SA backs African rapid response force

30 May 2013

Africans must stop blaming outsiders for the continent’s ills and unite to solve their own problems, International Relations and Cooperation Minister Maite Nkoana-Mashabane said in Cape Town on Thursday.

Speaking at a New Age business briefing, Nkoana-Mashabane said it was encouraging that more than 10 African countries had volunteered to serve in the rapid response force that the African Union (AU), at its summit over the weekend, had decided to create.

The African Capacity for Immediate Response to Crises (ACIRC), as the AU press release calls it, was proposed by South African President Jacob Zuma during the summit and agreed on by the AU.

The military rapid reaction force will be set up as an interim measure pending the establishment of an African Standby Force, due to be operational in 2015, using voluntary contributions of troops, equipment and funds from AU member states.

Zuma has pledged South Africa’s full support for the rapid response force.

“This is the time for Africans to provide African solutions for African problems,” Nkoana-Mashabane said at Thursday’s briefing.

Such a rapid deployment unit would allow the AU to send troops quickly to tackle any crisis on the continent, she said.

“We shouldn’t be hamstrung and wait and just sit, like ducks, like what had happened in Mali. We knew what was happening in Mali was going to happen, with the fallout of Libya.

“We saw it when Timbuktu was taken over. Leaders in that region say that it took them 11 meetings in 11 months polishing the decision to intervene in Mali, until one day they woke up and the rebels were now marching towards Bamako. That shouldn’t have happened.”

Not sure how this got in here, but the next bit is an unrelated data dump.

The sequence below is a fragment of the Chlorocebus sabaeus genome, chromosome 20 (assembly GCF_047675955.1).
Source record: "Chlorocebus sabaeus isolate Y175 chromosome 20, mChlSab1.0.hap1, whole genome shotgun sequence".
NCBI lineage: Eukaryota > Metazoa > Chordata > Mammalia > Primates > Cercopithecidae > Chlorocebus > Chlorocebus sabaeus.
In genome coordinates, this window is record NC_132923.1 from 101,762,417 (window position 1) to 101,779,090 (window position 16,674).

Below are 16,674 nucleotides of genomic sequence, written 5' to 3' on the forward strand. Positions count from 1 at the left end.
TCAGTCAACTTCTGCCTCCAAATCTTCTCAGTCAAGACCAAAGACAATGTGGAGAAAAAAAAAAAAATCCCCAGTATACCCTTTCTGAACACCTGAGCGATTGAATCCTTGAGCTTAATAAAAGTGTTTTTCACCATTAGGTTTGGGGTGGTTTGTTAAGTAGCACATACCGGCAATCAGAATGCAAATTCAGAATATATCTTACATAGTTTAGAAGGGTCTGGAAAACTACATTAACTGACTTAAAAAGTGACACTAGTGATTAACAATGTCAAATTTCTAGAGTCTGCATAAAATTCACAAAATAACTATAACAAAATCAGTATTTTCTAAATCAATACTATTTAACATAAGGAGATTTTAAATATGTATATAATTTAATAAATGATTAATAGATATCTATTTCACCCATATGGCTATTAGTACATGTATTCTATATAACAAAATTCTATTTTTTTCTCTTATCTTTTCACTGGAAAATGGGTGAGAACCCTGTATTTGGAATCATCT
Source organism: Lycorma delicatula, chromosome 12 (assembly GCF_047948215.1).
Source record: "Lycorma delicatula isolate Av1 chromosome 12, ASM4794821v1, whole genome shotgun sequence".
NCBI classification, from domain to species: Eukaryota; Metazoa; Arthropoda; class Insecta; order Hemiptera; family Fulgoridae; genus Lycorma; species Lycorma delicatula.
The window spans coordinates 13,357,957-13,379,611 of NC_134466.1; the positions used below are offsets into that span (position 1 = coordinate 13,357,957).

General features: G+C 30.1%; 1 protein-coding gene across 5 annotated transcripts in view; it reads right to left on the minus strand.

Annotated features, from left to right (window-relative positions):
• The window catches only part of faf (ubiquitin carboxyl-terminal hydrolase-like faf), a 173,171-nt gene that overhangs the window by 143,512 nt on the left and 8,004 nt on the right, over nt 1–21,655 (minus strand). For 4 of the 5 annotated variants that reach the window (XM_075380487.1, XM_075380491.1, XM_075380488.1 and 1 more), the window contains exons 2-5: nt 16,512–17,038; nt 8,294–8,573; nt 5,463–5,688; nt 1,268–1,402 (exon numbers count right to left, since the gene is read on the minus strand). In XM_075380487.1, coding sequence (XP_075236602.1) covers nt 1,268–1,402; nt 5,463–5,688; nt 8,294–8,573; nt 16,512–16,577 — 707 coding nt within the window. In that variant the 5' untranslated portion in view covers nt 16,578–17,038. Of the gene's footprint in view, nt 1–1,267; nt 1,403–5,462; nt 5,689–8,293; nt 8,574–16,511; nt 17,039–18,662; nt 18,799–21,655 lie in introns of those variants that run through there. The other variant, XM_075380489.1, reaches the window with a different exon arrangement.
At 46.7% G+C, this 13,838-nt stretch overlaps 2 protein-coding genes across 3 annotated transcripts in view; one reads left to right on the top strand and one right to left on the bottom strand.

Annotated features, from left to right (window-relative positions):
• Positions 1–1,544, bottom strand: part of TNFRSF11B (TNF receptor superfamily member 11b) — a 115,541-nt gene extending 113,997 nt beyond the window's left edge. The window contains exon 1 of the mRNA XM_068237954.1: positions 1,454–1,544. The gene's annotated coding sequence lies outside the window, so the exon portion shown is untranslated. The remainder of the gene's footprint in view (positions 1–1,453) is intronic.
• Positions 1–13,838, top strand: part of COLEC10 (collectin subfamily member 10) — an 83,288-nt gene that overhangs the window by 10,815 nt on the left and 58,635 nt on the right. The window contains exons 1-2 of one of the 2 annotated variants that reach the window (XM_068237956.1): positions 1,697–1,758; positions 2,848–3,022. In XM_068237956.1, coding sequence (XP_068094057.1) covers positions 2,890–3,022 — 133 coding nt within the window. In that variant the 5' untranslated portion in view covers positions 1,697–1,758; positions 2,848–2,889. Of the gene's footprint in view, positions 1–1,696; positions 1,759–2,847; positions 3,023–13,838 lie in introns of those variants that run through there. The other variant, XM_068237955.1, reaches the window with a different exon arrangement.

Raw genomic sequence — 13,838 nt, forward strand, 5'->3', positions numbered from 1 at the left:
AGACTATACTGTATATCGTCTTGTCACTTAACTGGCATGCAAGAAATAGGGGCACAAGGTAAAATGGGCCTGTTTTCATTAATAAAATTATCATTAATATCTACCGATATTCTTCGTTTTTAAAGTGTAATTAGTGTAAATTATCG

The minister rejected the claim by some in Africa that South Africa was a bully on the continent, pointing out that the country worked closely with other African countries to advance the cause of the continent.

“We champion collaboration versus competition, so we work as one.”

She said US President Barrack Obama’s visit to South Africa next month was an indication of the country’s strategic importance for America, adding that the US’s strategy for the region shared similarities with that of South Africa in its focus on ensuring peace and stability.

She said South Africa stood ready to support the people of the Democratic Republic of Congo (DRC) to ensure durable peace there.

Referring to the crisis in the Central African Republic (CAR), Nkoana-Mashabane said no rebel group should be allowed to overrun governments and undermine the sacrifices made towards democracy.

Africa could not afford to have a failed state in the middle of the continent, she added.

The minister called on those in the African diaspora to contribute to the continent’s resurgence, saying they didn’t necessarily have to return to the continent, but could still contribute by investing or by encouraging trade or by getting involved in the AU’s heritage and legacy projects. and SAinfo reporter